A direct source of the arrival of Sezession in Upper Hungary after 1910 was not only Prague, Munich, Vienna or Dresden, but mainly Budapest. The Hungarian form, however, did not come stylistically pure, containing historical links to the Pre-Raphaelites and Neo-Romanticism in its symbolist form. One of the key places where this Upper Hungarian Sezession dominated was the southern Slovak town of Komárno, where the painter and draughtsman Karol Harmos (1879 - 1956) founded the Komárno Circle. Harmos' activities did not remain within the borders of a regional initiative, through his influence on his immediate disciples B. Bazilides, A. Bazilides, M. Nagy, A. Nagy, J. Raucher, V. Ráfael, G. Szóbel, J. Pleidel. The paintings and drawings of Hungarian artists from the eastern Slovak town of Rožňava - Július Tichý (1879 - 1920) and his brother Koloman Tichý (1888 - 1968), perhaps the most orthodox Sezessionists representing Slovak Moderna, also corresponds with the themes and styles of Harmos and the artists of the Komárno Circle. Finally, the work of the Bratislava painter Július Schubert (1888 - 1947) can be loosely ranked to the Sezessionist painting of the Komárno Circle. It can therefore be maintained that the painting of southern and south-western Slovak centres, Komárno, Rožňava and Bratislava, did not remain only a provincial reflection of the Budapest Sezession. The spiritually exclusive Sezessionist orthodoxy, by nature self-referential, was essentially transformed in the face of influences from wider sources of contemporary painting. Through thematic, stylistic and conceptual blendings, mainly the interest in the life of modern people, the town periphery and the social sentiment of small-scale figurative or folk genre, the art from centres in southern and western Slovakia appears as a coherent predecessor and a source of the significant stream of interwar Slovak art. Taking roots in the late twenties, this art was marked by an interpretation of Central European urban sensualism, a deeper concern for socially engaged art and Neue Sachlichkeit.

Thanks to the individual struggle of Konštantín Kövári-Kačmarik (1882 - 1916), the eastern Slovak city of Košice became the most important centre of the Sezession in Upper Hungary. In a relatively brief period of artistic creation between 1908 and 1914, he succeeded in achieving what his contemporaries had attempted in vain - to cross the threshold of modern art in a "Western European" sense. Apart from the painting, drawing and graphics of Eugen Krón (1882 - 1974) and the prematurely accomplished work of Konštantín Bauer (1893 - 1928), the work of Anton Jasusch (1882 - 1965) became the most typical example of the avant-garde approach of the Košice Moderna. In 1921 - 1924, Orphism in Jasusch's painting changed into an original variant of its conventional contemporary form. Instead of an independent structure of the picture, a metaphysical image of the eternal polarity between good and evil, a pre-determined tragedy of the individual and mankind, became more apparent. It is maintained that the art of Košice modernists created in 1919 - 1928, ranging from Sezessionist Expressionism and Symbolism (Synthetism) to the primitivist Cézanneism of socially engaged art, was the first expression of authentic Slovak Moderna. In the 1930s, a multi- generational stream continuing the tradition of the Košice Moderna was represented by the eclectic sensual urban painting of Edmund Gwerk (1895 - 1956), František Reichentál (1895 - 1971), Štefan Prohászka (1896 - 1965), Zoltán Palugay (1898 - 1935), Július Koreszka (1895 - 1958), Július Flache (1892 - 1967), Arnold Weisz-Kubínčan (1898 - 1944), Peter Pálffy (1899 - 1987), Bertalan Pór (1880 - 1964) and Aurel Bernáth (1895 - 1982).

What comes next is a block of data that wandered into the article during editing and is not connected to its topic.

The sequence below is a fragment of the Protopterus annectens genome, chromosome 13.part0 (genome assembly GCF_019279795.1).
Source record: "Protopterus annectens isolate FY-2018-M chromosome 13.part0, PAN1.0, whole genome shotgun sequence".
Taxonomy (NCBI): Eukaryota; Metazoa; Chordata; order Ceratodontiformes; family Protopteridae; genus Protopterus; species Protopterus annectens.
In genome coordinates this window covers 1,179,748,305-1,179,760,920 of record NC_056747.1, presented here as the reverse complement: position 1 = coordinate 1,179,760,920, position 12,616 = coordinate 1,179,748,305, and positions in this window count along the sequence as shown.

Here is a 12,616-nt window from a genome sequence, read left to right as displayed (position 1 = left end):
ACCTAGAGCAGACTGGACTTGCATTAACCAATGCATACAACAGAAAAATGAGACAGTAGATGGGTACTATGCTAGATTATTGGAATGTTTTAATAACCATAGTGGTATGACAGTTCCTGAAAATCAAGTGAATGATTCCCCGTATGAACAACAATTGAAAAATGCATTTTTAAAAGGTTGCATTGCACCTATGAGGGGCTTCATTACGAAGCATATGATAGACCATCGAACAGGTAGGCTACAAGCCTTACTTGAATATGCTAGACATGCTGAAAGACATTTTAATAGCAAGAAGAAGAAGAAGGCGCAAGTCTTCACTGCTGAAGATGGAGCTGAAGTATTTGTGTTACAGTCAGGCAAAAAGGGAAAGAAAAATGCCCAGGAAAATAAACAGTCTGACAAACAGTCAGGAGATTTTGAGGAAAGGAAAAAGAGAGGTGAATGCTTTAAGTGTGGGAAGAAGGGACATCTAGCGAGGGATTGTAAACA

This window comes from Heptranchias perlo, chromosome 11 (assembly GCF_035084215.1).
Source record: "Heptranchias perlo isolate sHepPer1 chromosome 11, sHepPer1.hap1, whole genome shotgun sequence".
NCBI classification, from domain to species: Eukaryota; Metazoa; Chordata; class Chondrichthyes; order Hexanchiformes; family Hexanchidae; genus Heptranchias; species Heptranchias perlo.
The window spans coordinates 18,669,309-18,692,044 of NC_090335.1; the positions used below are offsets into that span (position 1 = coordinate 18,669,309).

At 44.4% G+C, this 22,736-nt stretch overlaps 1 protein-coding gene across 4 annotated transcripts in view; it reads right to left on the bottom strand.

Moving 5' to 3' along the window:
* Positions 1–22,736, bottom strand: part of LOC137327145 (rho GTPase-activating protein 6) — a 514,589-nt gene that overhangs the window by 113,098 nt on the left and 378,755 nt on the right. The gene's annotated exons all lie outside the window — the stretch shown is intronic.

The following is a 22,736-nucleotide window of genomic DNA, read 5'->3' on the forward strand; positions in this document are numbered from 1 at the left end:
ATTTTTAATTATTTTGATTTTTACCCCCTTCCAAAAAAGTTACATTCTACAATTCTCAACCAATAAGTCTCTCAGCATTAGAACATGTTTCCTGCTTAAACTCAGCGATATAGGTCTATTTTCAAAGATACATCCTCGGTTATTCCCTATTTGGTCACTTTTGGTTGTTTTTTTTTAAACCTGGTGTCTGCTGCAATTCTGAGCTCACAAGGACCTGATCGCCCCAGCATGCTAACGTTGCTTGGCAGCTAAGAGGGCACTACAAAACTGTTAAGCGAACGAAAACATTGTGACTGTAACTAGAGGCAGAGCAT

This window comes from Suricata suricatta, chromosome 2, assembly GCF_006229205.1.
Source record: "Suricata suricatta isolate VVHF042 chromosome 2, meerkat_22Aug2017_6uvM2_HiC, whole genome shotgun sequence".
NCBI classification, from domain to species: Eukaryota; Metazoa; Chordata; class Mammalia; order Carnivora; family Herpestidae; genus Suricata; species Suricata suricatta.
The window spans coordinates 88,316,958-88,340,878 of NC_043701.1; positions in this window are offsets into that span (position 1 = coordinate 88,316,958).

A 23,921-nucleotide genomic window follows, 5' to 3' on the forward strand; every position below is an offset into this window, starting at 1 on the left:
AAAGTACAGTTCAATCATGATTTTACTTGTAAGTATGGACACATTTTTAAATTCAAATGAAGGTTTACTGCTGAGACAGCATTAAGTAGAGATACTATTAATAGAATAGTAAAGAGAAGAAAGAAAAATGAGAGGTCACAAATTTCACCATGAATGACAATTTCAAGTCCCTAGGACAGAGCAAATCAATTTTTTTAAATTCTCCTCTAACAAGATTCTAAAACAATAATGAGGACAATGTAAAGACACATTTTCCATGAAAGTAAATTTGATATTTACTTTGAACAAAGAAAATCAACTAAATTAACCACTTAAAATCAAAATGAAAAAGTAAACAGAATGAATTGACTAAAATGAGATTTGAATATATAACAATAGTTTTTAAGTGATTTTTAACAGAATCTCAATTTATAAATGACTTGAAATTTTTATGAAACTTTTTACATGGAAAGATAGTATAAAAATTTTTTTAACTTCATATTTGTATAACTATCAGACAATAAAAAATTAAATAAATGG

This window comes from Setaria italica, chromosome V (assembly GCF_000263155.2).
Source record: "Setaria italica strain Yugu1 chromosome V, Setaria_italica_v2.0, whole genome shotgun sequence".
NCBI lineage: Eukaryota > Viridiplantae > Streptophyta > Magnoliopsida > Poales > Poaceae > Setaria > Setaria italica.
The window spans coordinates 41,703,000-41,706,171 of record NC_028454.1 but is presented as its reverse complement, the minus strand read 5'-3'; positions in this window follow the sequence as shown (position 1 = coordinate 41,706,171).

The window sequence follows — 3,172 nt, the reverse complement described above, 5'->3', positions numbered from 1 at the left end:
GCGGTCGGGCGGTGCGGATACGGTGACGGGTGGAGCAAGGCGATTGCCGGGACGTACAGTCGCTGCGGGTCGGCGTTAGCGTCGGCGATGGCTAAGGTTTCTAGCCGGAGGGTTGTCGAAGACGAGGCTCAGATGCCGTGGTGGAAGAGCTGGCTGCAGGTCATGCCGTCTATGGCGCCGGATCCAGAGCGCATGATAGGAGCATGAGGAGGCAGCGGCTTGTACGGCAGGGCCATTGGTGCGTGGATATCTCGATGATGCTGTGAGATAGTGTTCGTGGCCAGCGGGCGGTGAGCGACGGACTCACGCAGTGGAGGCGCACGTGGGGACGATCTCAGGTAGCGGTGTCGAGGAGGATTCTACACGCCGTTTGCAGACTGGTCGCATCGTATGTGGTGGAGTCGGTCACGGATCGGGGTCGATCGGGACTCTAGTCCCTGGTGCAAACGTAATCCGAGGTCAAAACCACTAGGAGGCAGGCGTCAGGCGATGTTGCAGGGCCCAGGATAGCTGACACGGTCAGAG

Július Jakoby and Imrich Weiner-Kráľ can be considered the most distinguished artists of the Sezessionist Symbolist sentiment at the turn of the century. The most important inheritor of the Košice Moderna, the painter Július Jakoby (1903 - 1985) rejected social sentiment and left-wing schematicism of his models. Jakoby's intentionally primitivist handling of figures in the spirit of a compromised Cézanneism, Synthetism and Symbolism, characterized the visual and conceptual nature of his best works from the 1930s and 1940s, translated through "social grotesque". These paintings expressed a different alternative of the life of Košice periphery. The work of Imrich Weiner-Kráľ (1901 - 1978) was also a product of non-Slovak communities - Hungarian, German and mainly Jewish. He shared his interest in the folk genre with other painters of his generation. However, Weiner strove to introduce a new element into the Slovak myth - the radical, left-wing overview on conventional romanticism as well as the authentic grasp of the mental dimensions of rural existence.

The final part of this study focuses on the Sezessionist-Symbolist inspirations of the leading representatives of the "national" stream of Slovak Moderna. The analysis of the painting of continuators of Martin Benka's art - Jan Hála (1890 - 1959), Štefan Polkoráb (1896 - 1951), Štefan Straka (1898 - 1932), Karol Ondreička (1898 - 1961), the major part of the work of the modernist Janko Alexy (1894 - 1970), or his companion Miloš A. Bazovský (1899 - 1968), but also the oeuvre of the most progressive modernists Ľudovít Fulla (1922 - 1980) and Mikuláš Galanda (1895 - 1938) - illustrates that modern Slovak painting cannot even theoretically be differentiated into individual national streams as from the turn of the 1930s on. The major representatives eventually united their goals. Although they painted in diverse styles, within the lines of Central European Sezessionist Impressionism, they did not paint the same; their differences stemmed from their socio-cultural background. While Slovaks, the members of the majority nation, made allusions to anachronistic schematism, artists representing minorities of mostly Hungarian origin were restricted by the cultural indefiniteness of their position. Yet, both attitudes reflected the provincial character of the Slovak environment, its turning to the mythical Slovak past and to the more real Hungarian bygone times.